DAVAO CITY-– The National Grid Corporation of the Philippines (NGCP) has put in place contingency measures to monitor and address disturbances that may disrupt the Mindanao grid on Election Day, NGCP communications and public affairs officer Michael Ligalig said.
“With its security and contingency preparations set, NGCP can ensure reliable power transmission services before, during, and after the election date,” he said.
“Line crews, engineers, maintenance and testing, and other technical personnel are also strategically positioned in NGCP substations to respond to line tripping, should these occur,” he said.
As of 6 a.m.
The Department of Energy issued Department Circular 2018-05-0014 last year, creating the Energy Task Force Election to ensure adequate and reliable energy supply before, during, and after elections.
The task force comprises DOE, National Electrification Administration, National Power Corporation,
The ETFE has eight members, which include the National Electrification Administration, National Power Corporation,
The Task Force will also work closely with the national security group composed of the National Security Council, Armed Forces of the Philippines, Philippine National Police, Bureau of Fire Protection, and the Philippine Coast Guard.
On the Wholesale Electricity Spot Market (WESM),
“Sapere will assess the reliability of market operator's new market management, registration and settlement systems, including hardware and interface with System Operator, using detailed readiness criteria,” Montenegro said.
He added the holistic readiness report of the research firm would be submitted to
He said the research firm had been undergoing consultations with the stakeholders, energy players, and big load users in Mindanao to come up with the needed data to come up with a comprehensive assessment and evaluation of Mindanao’s readiness for market-operated power industry.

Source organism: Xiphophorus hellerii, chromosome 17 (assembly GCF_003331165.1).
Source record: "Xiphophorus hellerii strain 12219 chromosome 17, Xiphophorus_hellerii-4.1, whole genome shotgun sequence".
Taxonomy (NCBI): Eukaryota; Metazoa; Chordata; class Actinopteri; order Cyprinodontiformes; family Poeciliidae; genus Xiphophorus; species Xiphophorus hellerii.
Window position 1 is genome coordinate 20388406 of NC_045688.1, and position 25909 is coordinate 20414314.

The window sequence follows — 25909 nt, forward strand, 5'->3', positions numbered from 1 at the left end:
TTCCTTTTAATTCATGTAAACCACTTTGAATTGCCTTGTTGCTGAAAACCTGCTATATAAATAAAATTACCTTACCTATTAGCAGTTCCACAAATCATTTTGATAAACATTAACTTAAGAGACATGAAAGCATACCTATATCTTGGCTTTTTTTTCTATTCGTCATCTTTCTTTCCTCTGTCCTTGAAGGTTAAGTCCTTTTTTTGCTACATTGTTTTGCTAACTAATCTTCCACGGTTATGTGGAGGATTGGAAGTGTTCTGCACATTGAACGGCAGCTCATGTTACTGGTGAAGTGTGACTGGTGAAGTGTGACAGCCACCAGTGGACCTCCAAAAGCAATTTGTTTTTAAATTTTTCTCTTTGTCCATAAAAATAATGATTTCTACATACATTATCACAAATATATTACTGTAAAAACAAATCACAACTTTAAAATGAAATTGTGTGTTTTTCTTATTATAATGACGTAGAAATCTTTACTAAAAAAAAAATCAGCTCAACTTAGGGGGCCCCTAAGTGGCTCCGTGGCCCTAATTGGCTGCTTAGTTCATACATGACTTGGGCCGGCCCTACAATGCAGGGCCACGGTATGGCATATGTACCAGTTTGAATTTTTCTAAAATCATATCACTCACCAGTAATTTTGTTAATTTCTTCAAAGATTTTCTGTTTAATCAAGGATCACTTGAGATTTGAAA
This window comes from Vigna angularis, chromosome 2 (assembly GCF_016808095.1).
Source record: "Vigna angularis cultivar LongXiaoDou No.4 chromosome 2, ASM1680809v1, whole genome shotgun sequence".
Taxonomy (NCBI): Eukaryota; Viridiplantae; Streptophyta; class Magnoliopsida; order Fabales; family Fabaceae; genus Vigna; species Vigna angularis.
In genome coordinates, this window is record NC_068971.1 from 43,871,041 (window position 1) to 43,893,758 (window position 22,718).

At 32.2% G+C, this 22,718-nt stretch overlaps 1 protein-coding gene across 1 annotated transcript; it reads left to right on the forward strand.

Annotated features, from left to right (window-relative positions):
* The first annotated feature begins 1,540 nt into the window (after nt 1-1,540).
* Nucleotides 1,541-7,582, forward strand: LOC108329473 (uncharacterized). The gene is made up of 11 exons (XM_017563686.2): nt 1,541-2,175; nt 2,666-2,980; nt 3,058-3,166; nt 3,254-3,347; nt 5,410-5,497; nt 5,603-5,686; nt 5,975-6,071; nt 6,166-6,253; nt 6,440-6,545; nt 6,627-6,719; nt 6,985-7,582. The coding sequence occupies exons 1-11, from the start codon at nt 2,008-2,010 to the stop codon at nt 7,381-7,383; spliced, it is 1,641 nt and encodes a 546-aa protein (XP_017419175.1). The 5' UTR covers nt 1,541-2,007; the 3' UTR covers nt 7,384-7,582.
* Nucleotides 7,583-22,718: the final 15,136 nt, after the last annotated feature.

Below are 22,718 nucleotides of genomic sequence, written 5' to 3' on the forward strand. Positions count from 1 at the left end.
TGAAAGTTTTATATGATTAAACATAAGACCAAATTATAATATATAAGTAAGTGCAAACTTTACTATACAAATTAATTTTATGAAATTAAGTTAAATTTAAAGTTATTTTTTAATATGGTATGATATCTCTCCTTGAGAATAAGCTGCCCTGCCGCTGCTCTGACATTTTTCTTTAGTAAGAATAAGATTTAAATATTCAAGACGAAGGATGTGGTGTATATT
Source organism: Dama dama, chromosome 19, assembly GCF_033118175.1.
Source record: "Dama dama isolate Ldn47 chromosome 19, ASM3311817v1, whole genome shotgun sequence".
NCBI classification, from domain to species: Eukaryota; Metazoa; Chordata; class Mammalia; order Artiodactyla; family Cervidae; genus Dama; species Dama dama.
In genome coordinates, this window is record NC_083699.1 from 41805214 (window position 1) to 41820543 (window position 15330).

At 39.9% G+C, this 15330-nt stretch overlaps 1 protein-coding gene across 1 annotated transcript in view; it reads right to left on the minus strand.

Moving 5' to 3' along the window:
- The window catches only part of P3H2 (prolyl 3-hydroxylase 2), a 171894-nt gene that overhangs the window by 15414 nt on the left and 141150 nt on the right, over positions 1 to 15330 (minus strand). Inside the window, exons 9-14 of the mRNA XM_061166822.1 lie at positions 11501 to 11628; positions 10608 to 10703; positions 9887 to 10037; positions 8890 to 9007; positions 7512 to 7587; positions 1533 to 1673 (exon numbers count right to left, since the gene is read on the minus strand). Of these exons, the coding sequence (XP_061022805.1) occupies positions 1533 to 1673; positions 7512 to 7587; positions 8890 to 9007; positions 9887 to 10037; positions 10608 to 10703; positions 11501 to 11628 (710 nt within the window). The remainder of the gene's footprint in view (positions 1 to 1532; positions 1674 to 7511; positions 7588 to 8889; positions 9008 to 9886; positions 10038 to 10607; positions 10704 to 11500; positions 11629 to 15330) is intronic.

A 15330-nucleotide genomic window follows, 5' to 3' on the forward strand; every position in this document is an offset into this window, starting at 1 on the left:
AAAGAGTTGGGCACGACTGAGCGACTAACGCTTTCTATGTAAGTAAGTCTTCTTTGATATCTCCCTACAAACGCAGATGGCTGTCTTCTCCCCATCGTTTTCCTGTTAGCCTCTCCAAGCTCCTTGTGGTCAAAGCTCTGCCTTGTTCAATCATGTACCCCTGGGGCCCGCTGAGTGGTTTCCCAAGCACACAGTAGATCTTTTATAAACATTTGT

The WESM Mindanao will be managed by the Philippine Electricity Market Corporation (PEMC).
Montenegro added the WESM’s regulatory dimension, particularly the price determination mechanism is still pending with the Energy Regulatory Commission (ERC).
“There has been an ongoing exchange on this in terms of those that had been opposing the implementation of WESM and on the part also of the government particularly by DOE, in terms of rolling out the implementation of WESM. These are all part of that expected democratic exercise of getting the opinions of both sides to be able for ERC to come up with a guided decision and ruling in so far as WESM,” he said.
According to Montenegro, the power industry has been seeing a number of criteria and conditions for Mindanao to transition from contract-based power supply to a market-operated regime such as the excess in supply and the need to attract more renewable energy investments, which can “be made viable even more with the availability of renewable energy market.”
Montenegro said most of the electric cooperatives (ECS) had been undergoing capacity buildings, conducted by DOE and National Electrification Authority, to “make sure that ECs in Mindanao will eventually transition towards actively participating in the market because what is important to point out in the message is that, the market is there so that electric coops will have flexibility in terms of tapping capacities another than their long-term bilateral contracts.”
“Most number of ECs are already coming to terms with the reality that they really need to transition towards being ready for eventual market implementation,” he said.